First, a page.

It looked like 'just another forested hillside' but Bob and Tar - the Fiji Petrel detector Dogs proved otherwise - they found the first significant colony of Vulnerable Collared Petrels to date.
It is extremely hard work quartering the steep forested hillsides of Gau with the detector dogs and where the dogs go, the handlers have to follow. Eleazar O'Conner and Poasa Qalo have taken the dogs up hills and down slopes which show no signs that anyone has ever been there before. But all the forest on Gau has to be methodically checked for nesting petrels. Nearly four months of searches had so far produced 8 burrows either occupied of being excavated during nocturnal visits by their owners. All were known or considered to be Collared Petrel nests.
Delaisavu, an unremarkable hillside above the village of Navukailagi in the north of the island didn't look very special. But the Bob and Tar proved otherwise. Loosely scattered on the steep slope, 25 burrows have been found and registered in the database - the world's first ever well-documented colony of the Collared Petrel. Each burrow is inspected with the burrowscope - but not all reveal their owners as some of the burrows are more than the two metre length of the burrowscope and others have right angle bends that the burrowscope cannot get round. So there is still much to be learned. It is quite possible that one of the burrows could belong to a Fiji Petrel.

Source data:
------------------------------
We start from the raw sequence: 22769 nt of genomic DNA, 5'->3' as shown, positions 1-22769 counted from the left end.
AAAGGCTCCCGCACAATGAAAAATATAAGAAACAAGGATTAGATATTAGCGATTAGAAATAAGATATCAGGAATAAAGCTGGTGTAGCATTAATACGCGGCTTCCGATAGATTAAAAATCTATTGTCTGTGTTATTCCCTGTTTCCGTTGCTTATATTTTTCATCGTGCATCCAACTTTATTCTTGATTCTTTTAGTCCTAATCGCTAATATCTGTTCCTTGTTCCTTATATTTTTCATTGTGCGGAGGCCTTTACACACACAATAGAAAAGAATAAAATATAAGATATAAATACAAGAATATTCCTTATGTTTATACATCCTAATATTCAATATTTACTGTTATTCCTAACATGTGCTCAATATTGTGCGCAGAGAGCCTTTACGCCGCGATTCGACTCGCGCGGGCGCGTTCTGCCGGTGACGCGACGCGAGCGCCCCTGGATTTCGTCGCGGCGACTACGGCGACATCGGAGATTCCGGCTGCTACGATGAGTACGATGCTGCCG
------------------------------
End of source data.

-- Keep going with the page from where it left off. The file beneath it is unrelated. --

For Eleazar and Poasa, the find could not have come at a better time - a great reward for an enormous amount of effort. For the dogs, Bob and Tar, finding the burrows reinforces their training and the congratulations and attention showered on them after each find, helps to keep them searching hard for more. For the Fiji Petrel Project, this is tremendous progress and the possibility of finding a Fiji Petrel nesting burrow, after nearly 30 years of intermittent research is looking like a distinct possibility.
Joeli Kove with burrowscope inspects a nesting burrow